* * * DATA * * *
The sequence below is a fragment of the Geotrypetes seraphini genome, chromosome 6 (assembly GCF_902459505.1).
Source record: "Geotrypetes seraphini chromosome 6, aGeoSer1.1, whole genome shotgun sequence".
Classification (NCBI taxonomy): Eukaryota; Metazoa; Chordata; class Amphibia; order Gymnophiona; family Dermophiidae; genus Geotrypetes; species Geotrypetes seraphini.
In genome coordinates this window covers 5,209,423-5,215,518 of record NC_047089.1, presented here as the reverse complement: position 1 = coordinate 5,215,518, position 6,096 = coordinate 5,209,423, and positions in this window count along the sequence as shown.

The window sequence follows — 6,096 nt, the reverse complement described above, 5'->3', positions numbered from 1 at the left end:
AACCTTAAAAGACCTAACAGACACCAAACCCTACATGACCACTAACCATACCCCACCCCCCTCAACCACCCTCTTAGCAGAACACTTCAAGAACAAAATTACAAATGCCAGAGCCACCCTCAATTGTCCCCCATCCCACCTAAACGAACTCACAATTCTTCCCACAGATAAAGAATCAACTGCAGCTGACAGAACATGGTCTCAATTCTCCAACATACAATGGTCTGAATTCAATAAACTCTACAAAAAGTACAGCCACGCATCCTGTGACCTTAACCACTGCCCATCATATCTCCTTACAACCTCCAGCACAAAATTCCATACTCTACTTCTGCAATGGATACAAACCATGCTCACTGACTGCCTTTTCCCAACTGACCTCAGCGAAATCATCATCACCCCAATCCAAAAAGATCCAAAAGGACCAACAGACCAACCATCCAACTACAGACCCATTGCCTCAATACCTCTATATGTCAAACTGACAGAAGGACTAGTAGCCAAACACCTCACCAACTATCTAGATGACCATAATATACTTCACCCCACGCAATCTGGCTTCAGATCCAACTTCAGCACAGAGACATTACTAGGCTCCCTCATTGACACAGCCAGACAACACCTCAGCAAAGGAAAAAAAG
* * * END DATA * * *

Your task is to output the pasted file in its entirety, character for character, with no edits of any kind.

The sequence below is a fragment of the Geotrypetes seraphini genome, chromosome 6 (assembly GCF_902459505.1).
Source record: "Geotrypetes seraphini chromosome 6, aGeoSer1.1, whole genome shotgun sequence".
Classification (NCBI taxonomy): Eukaryota; Metazoa; Chordata; class Amphibia; order Gymnophiona; family Dermophiidae; genus Geotrypetes; species Geotrypetes seraphini.
In genome coordinates this window covers 5,209,423-5,215,518 of record NC_047089.1, presented here as the reverse complement: position 1 = coordinate 5,215,518, position 6,096 = coordinate 5,209,423, and positions in this window count along the sequence as shown.

The window sequence follows — 6,096 nt, the reverse complement described above, 5'->3', positions numbered from 1 at the left end:
AACCTTAAAAGACCTAACAGACACCAAACCCTACATGACCACTAACCATACCCCACCCCCCTCAACCACCCTCTTAGCAGAACACTTCAAGAACAAAATTACAAATGCCAGAGCCACCCTCAATTGTCCCCCATCCCACCTAAACGAACTCACAATTCTTCCCACAGATAAAGAATCAACTGCAGCTGACAGAACATGGTCTCAATTCTCCAACATACAATGGTCTGAATTCAATAAACTCTACAAAAAGTACAGCCACGCATCCTGTGACCTTAACCACTGCCCATCATATCTCCTTACAACCTCCAGCACAAAATTCCATACTCTACTTCTGCAATGGATACAAACCATGCTCACTGACTGCCTTTTCCCAACTGACCTCAGCGAAATCATCATCACCCCAATCCAAAAAGATCCAAAAGGACCAACAGACCAACCATCCAACTACAGACCCATTGCCTCAATACCTCTATATGTCAAACTGACAGAAGGACTAGTAGCCAAACACCTCACCAACTATCTAGATGACCATAATATACTTCACCCCACGCAATCTGGCTTCAGATCCAACTTCAGCACAGAGACATTACTAGGCTCCCTCATTGACACAGCCAGACAACACCTCAGCAAAGGAAAAAAAG